Dario | Nov 22, 2023 | 0
Greylotus – Dawnfall
Extreme metal is… well extreme. And while some bands, among that extremity, aim to keep their music focused on being enjoyed, others will pick a vector to magnify their absurdity and just keep pushing. Archspire chose speed. Lorna Shore chose Breakdowns and Gutturals, Persefone chose the ultimate math nerd’s paradise and Slaughter to Prevail went for outright obscenity. And we’ve seen time and time again how attempting to push a certain dimension of your music beyond what basic human decency or even the laws of physics might deem acceptable, will lead to some of the most ludicrous and shocking sonic phenomena that the world has ever seen. And that happens if you choose one specific direction to concentrate your madness… but what if you chose all of them?
Ladies and Gentlemen, meet Greylotus. They are a … a THING that was recently signed to The Artisan Era, set to release their debut album “Dawnfall” on July 8th. I was fortunate enough to stream through the absurdity that is this album a couple of times and I just can’t stop scratching my head, not because I can’t understand it (although I can totally see why one wouldn’t) but because I’m having serious doubts about whether or not I should. So let’s see why that is.
Greylotus – Azure Rain
The opening track literally kicks off with what I would call a high shrieky blegh, and proceeds to show you what would happen if Archspire went black metal. The sheer ridiculousness of the playing speed, especially on drums, is one I seriously struggle to fathom as humanly possible. And on top of that, the wacky swirling tech-death riffage runs wild. The black influence I would say comes mainly from the shrieky vocal approach and the somewhat grinding texture of the production sound. The genre approaches are spread out all over the extreme spectrum and honestly, at some point I just give up trying to categorize this as anything other than a fast noisy thing. But oddly enough, it’s a thing I find myself strangely pleased by. In some way, all this makes sense, and has musical coherence. The rhythmic and melodic components must be mainly responsible for that. Yes, despite the madness, these guys manage to put together some interesting grooves that can hook you, and on the melodic side, they’re trying to push the epic tendencies, to the point where they had me thinking of Wintersun, although I doubt that’s a fair comparison. When guitar leads, orchestrations, vocals and the relentlessly battering groundwork of drums and riffage comes together, the wall of sound grows to an insane scale.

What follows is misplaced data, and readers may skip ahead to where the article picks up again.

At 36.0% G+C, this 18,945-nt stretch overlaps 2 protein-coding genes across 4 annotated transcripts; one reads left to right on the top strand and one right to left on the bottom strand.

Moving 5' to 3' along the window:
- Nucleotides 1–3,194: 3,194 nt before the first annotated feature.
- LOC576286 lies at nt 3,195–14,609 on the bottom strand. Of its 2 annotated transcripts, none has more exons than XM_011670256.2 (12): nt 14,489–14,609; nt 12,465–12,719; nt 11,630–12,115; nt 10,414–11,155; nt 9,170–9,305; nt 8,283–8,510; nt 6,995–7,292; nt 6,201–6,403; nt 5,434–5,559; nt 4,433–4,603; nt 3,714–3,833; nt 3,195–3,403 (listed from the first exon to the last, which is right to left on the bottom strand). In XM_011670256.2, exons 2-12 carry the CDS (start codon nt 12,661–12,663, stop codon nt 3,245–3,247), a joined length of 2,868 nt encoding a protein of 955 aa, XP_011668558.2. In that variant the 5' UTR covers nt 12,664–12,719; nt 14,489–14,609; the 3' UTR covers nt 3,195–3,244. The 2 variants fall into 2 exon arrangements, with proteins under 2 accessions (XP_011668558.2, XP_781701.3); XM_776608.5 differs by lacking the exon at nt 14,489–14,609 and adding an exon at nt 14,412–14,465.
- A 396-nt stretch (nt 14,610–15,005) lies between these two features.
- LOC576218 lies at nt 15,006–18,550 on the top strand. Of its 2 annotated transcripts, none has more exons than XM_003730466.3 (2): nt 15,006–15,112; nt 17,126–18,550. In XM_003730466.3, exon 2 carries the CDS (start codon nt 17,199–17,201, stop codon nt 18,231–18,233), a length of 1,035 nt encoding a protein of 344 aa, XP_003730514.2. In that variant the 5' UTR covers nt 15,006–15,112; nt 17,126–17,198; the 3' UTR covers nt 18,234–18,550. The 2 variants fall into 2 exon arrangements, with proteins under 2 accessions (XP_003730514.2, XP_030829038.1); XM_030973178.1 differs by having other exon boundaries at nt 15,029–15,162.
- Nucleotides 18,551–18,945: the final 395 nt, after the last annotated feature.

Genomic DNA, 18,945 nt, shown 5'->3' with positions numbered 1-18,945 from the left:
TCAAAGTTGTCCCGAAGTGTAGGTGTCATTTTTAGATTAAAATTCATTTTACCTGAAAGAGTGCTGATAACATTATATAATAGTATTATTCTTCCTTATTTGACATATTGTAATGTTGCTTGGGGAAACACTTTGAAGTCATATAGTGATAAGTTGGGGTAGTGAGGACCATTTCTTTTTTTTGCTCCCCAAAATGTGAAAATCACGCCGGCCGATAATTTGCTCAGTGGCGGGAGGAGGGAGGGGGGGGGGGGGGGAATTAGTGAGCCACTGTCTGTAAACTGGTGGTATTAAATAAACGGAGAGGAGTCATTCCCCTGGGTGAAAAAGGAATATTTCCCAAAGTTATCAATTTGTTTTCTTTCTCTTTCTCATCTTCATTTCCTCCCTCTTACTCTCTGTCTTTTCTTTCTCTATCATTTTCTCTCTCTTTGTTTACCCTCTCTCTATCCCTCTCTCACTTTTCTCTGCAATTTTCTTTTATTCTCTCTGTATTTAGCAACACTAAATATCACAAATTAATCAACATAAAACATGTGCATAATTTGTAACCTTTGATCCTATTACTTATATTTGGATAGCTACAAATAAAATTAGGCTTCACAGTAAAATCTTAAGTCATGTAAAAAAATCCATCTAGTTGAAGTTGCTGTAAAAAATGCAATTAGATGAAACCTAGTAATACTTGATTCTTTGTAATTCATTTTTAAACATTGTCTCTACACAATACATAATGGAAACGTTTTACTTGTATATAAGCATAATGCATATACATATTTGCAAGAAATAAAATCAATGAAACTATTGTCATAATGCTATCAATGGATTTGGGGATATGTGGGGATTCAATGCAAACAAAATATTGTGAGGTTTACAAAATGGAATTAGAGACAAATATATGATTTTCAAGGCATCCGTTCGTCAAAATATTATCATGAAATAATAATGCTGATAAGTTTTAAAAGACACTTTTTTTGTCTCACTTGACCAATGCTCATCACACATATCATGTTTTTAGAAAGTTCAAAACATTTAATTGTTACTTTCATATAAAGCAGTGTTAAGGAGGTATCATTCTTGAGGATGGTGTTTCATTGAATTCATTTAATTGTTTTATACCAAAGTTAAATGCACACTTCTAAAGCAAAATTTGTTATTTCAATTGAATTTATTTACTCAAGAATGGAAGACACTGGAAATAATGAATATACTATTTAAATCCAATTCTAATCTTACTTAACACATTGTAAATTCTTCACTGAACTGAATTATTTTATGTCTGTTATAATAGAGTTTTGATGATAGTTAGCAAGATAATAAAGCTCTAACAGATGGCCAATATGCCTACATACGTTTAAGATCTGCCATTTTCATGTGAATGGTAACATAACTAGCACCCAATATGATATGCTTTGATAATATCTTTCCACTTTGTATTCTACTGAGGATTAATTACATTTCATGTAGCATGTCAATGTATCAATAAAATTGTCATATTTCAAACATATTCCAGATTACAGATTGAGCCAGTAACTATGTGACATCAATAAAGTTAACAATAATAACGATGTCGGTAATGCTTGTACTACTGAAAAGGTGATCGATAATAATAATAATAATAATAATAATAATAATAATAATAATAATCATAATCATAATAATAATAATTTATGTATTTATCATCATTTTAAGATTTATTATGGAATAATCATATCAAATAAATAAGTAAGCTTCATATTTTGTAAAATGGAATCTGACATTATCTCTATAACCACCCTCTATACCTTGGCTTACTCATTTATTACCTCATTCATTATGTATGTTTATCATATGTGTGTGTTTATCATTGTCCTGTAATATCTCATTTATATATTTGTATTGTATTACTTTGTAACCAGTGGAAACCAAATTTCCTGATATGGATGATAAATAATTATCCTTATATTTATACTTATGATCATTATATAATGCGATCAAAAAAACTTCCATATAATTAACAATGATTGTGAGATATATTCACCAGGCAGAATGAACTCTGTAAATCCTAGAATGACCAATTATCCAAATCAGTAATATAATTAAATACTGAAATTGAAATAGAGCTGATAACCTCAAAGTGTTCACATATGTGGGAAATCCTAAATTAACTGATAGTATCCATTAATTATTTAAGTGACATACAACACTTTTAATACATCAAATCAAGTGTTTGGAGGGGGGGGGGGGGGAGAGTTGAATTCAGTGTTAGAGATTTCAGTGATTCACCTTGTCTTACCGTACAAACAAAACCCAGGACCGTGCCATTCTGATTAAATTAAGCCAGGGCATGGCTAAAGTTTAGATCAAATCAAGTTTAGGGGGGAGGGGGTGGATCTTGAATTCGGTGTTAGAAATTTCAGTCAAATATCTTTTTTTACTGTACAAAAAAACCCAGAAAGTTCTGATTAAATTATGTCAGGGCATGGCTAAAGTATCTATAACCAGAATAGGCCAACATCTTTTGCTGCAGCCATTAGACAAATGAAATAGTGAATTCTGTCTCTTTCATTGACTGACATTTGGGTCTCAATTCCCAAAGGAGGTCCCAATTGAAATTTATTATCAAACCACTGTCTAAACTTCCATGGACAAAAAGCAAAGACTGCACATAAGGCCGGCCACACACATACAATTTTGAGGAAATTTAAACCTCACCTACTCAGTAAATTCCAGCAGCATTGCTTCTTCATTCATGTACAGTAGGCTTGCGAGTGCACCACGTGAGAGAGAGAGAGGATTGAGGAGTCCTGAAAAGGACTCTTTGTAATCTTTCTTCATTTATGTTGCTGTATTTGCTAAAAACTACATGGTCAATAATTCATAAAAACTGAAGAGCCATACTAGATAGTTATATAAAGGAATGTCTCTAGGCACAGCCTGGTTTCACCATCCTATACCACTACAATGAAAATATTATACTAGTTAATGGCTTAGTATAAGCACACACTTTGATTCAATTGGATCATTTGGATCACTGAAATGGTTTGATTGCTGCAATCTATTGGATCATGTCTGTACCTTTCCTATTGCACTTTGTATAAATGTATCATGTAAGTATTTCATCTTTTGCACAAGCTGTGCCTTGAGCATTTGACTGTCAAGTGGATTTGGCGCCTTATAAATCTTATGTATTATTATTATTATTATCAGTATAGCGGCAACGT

Greylotus – Chiaroscuro feat. Gaia Mason
Having made it through the first track, “Rectilinear Motion ” I expected the above to be everything that makes up the sound on Dawnfall. After all, it’s more than enough isn’t it? But, the deathcore was missing, and when the breakdown in “Shadow Archetype” hit me, and the screams switched to guttural spew, I knew they’ll ascend through the stratosphere as easily as they’ll sink into otherworldly obscenity. And that one was nothing compared to what other disgusting drops they have in store later on the album. On “Hoarfrost”, the breakdown really competes with Lorna Shore, but it’s still very fast and the vocals feel like a cyborg pig controlled by a supercomputer. And the way they can so effortlessly accelerate out of that moment back into the hyperactivity just left me speechless. And there are more such ridiculous moments on the album than I could count, but that’s the one that stayed with me most.
Greylotus – Shadow Archetype feat. Duncan Bentley
However… They have feelings. To be fair, when you reach a certain degree of brutality, I just don’t want to believe you any more, but these guys are as determined to unleash madness as they are determined to make you like it. As mentioned previously, there’s an epic, anthemic approach to the melodies and lead section, and a pretty strong layer of orchestration as well, and those help the various components of the sound glue together nicely. But they also come on their own from time to time, creating brief atmospheric pauses in the songs that really de-escalate your adrenaline and effectively get you to relax, just so that you’d be properly off guard when they decide to strike again. Such moments include the spoken word intro to ‘Chiaroscuro’, the water and wind effects in the outro to ‘Dawnfall’ and the clean guitar driven blast beat in ‘Hoarfrost’. There are also more diverse vocal techniques showing up as the album progresses, like epic choirs and shouty melodic singing.
By the time the album was reaching its end with Azure Rain, I was struggling to put the pieces of my brain back together, but was also impressed and truly satisfied with this ludicrous work. As much as I may have gotten sucked into all the technical aspects and absurdities, what strikes me near the end is that “Dawnfall” felt cinematic, epic and adventurous, and it was cohesive enough as a whole for me to feel like it took me on some strange journey. The soulful and melodic elements somehow matched up to the brutality and gave it a truly epic theatrical aura. And while I still struggle to take most of it seriously, I absolutely love hearing it. If you want everything you believe about the world to be proven wrong, be sure to spin “Dawnfall” when it drops.
- Rectilinear Motion (04:30)
- Shadow Archetype (03:59)
- Currents (05:01)
- Chiaroscuro (05:00)
- Capgras Delusion (04:30)
- Syzygy (03:51)
- Hoarfrost (05:41)
- Dawnfall (06:20)
- Azure Rain (06:02)